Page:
But let's start with a map to put things in perspective, shall we? Always remembering, of course, that the people of the Bronze Age didn't have the benefits of flight or satellite imagery, so their understanding of the lands and seas on which they plied their trades was probably a little bit more... relative.
Both the Myrmidons and the Lapiths were essentially tribes of men (and women) living in and around the greater region generally referred to as Thessaly in the myths, which made Peleus and Pirithous more minor kings tucked away in the North, farther from the action and trade within and without the Peloponnese and Attica. In TAMER OF HORSES, I've made them rival tribes as well, though I'm not sure there's anything to support the idea outside of the common and casual references to raiding the cattle and livestock of one's neighbors which we see repeated in the myths -- Castor and Pollux, Helen's brothers, were even killed during a cattle raid (or at least Castor was, at any rate), and we know that Pirithous and Theseus met when Pirithous sailed down to Attica to test Theseus, who he'd heard so much about, by raiding his cattle.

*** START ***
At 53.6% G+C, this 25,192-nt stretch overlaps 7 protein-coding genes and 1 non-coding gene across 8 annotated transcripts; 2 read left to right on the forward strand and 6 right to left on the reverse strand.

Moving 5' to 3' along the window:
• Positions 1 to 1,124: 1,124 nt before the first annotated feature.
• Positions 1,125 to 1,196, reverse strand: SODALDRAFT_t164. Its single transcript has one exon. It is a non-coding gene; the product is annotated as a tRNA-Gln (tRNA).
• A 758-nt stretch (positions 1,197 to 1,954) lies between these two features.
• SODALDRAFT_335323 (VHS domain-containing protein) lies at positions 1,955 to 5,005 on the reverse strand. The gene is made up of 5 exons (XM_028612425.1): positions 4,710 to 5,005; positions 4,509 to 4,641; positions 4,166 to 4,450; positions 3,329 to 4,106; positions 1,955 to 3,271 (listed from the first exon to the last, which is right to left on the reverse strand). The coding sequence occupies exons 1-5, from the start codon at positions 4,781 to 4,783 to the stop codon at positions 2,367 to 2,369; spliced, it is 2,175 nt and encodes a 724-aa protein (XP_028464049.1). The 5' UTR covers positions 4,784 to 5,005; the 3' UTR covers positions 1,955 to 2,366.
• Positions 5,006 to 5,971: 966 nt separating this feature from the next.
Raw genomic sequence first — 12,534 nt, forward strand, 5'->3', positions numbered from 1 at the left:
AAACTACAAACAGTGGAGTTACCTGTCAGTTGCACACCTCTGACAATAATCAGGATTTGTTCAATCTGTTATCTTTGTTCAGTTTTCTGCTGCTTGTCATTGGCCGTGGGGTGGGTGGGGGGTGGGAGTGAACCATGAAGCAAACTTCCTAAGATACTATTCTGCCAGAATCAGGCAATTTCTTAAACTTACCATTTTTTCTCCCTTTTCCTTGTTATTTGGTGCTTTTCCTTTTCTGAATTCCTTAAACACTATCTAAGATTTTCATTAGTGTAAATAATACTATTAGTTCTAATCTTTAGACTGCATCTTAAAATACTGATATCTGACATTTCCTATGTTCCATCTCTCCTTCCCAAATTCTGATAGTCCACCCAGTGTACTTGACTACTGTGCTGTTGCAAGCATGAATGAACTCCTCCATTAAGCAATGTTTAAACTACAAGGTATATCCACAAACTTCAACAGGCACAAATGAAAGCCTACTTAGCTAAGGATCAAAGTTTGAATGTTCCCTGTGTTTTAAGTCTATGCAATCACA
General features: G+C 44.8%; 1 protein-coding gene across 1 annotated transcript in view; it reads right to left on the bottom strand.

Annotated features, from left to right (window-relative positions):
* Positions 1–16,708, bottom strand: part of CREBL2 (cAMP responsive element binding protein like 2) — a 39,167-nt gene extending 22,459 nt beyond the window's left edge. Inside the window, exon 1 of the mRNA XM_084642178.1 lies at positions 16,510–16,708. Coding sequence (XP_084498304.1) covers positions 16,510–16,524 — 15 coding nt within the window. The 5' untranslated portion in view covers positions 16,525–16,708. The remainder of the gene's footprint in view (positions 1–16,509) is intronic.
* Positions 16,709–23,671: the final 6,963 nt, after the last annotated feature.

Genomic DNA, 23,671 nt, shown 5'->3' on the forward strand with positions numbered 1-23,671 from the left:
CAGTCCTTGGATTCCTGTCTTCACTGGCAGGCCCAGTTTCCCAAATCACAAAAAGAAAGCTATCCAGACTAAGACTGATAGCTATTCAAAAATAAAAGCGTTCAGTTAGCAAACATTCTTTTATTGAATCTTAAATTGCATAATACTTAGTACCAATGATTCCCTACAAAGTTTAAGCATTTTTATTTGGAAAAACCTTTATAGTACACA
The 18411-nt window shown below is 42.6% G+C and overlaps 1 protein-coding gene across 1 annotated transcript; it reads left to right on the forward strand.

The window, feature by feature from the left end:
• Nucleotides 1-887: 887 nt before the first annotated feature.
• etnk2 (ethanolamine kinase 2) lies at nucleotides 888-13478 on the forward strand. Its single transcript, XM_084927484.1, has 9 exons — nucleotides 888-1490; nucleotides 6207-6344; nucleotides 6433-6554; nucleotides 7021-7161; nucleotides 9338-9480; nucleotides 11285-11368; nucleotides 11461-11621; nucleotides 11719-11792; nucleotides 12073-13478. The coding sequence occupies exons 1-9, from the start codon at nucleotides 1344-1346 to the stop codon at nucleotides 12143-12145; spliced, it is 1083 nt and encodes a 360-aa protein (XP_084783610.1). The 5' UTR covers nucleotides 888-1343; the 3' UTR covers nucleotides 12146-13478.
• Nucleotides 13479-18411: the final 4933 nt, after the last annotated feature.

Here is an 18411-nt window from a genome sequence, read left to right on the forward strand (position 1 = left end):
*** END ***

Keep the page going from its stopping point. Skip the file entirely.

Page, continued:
Extrapolating from these stories, it's entirely possible that any two kingdoms might have found themselves at odds with one another, stealing livestock back and forth, and since the Lapith people were known for their horsemanship, it felt natural to make the half-wild horses in Pirithous's possession an object of these kinds of raids. But whether or not the horses of the Lapiths were in fact some exceptional variant bred from the Mares of Magnesia or the like, or just common animals -- well, we'll never know! It IS however, possible, that the myth of the Centaurs themselves sprang from the horsemanship of those bronze age peoples from Thessaly, seen by travelers or foreign raiders riding their horses through the trees and so in tune with their animals that they might have been confused for half-men, half-beasts.
I can't decide which version of that story I prefer -- but in TAMER OF HORSES, I let the centaurs be centaurs, because who am I to gainsay generations of Ancient Greeks?
No matter their differences, neither Hippodamia nor Pirithous expected their wedding banquet to be the first battle in a war.
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